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—Sensing/monitoring of spectrum-availability has been identified as a key requirement for dynamic spectrum allocation in cognitive radio networks (CRNs). An important issue associated with MAC-layer sensing in CRNs is how often to sense the availability of licensed channels and in which order to sense those channels. To resolve this issue, we address 1) how(More)
In a cognitive radio network (CRN), in-band spectrum sensing is essential for the protection of legacy spectrum users, with which the presence of primary users (PUs) can be detected promptly, allowing secondary users (SUs) to vacate the channels immediately. For in-band sensing, it is important to meet the detectability requirements, such as the maximum(More)
— Static spectrum allocation prohibits radio devices from using spectral bands designated for others. As a result, some bands are under-utilized while other bands are over-populated with radio devices. To remedy this problem, the concept of spectrum agility has been considered so as to enable devices to opportunistically utilize others' spectral bands. In(More)
(WRANs), each Base Station (BS) solves a complex resource allocation problem of simultaneously determining the channel to reuse, power for adaptive coverage, and Consumer Premise Equipments (CPEs) to associate with, while maximizing the total downstream capacity of CPEs. Although joint power and channel allocation is a classical problem, resource allocation(More)
—In cognitive radios, in-band spectrum sensing is essential for the protection of legacy spectrum users, enabling secondary users to vacate channels immediately upon detection of primary users. For in-band sensing, it is important to meet detectability requirements, such as the maximum allowed detection latency and the probability of misdetection and false(More)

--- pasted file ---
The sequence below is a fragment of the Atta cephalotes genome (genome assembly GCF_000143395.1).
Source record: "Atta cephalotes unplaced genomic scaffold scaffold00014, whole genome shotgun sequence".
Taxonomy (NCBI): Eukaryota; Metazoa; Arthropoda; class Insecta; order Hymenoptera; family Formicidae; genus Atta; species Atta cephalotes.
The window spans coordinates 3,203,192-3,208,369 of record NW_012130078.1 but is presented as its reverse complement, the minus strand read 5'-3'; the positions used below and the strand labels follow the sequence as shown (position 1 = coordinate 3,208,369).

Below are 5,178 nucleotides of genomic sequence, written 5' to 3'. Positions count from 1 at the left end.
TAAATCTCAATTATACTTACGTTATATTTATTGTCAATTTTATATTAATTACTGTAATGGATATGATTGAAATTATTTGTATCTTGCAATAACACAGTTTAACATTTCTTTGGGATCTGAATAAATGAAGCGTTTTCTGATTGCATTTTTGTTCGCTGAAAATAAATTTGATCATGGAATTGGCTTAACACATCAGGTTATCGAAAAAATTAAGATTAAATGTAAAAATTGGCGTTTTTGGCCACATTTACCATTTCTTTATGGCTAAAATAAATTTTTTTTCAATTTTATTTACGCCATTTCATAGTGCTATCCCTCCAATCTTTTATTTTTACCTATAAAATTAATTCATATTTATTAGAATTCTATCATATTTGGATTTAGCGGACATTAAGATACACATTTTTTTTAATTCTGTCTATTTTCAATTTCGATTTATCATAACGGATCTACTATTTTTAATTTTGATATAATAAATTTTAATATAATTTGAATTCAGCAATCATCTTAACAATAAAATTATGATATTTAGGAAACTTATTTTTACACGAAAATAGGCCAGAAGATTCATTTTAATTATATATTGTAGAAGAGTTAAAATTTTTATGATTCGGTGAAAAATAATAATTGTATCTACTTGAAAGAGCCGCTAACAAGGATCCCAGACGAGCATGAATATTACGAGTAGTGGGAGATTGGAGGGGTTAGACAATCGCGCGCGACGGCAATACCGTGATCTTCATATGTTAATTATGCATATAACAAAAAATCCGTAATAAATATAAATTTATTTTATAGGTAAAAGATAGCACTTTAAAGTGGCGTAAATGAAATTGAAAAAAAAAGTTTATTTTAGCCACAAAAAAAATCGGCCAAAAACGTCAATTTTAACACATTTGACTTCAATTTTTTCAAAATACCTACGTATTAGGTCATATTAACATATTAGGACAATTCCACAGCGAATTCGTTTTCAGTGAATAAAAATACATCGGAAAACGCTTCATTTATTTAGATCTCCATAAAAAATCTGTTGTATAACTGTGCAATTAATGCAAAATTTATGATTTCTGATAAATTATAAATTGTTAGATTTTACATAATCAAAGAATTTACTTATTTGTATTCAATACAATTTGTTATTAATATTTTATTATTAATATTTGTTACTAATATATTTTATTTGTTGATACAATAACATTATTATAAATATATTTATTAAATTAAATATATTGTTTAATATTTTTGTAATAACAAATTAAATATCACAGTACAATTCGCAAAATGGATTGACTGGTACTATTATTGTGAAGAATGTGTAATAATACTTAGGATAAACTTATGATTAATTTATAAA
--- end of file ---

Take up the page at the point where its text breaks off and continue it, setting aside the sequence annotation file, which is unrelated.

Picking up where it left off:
—We address the problem of rapidly discovering spectrum opportunities for seamless service provisioning in cognitive radio networks (CRNs). In particular, we focus on multichannel communications via channel-bonding with heterogeneous channel characteristics of ON/OFF patterns, sensing time, and channel capacity. Using dynamic programming (DP), we derive an(More)
—The whitespaces (WS) in the legacy spectrum provide new opportunities for the future Wi-Fi-like Internet access, often called Wi-Fi 2.0, since service quality can be greatly enhanced thanks to the better propagation characteristics of the WS than the ISM bands. In the Wi-Fi 2.0 networks, each wireless service provider (WSP) temporarily leases a licensed(More)
—Cognitive Radio (CR) HotSpot is a typical example of commercialized Dynamic Spectrum Access (DSA) in which a Wireless Service Provider (WSP) provides CR end-users access to its local-area network. A WSP temporarily leases licensed channels from the primary licensees via spectrum auction, and subleases them to CR end-users or customers, each demanding a(More)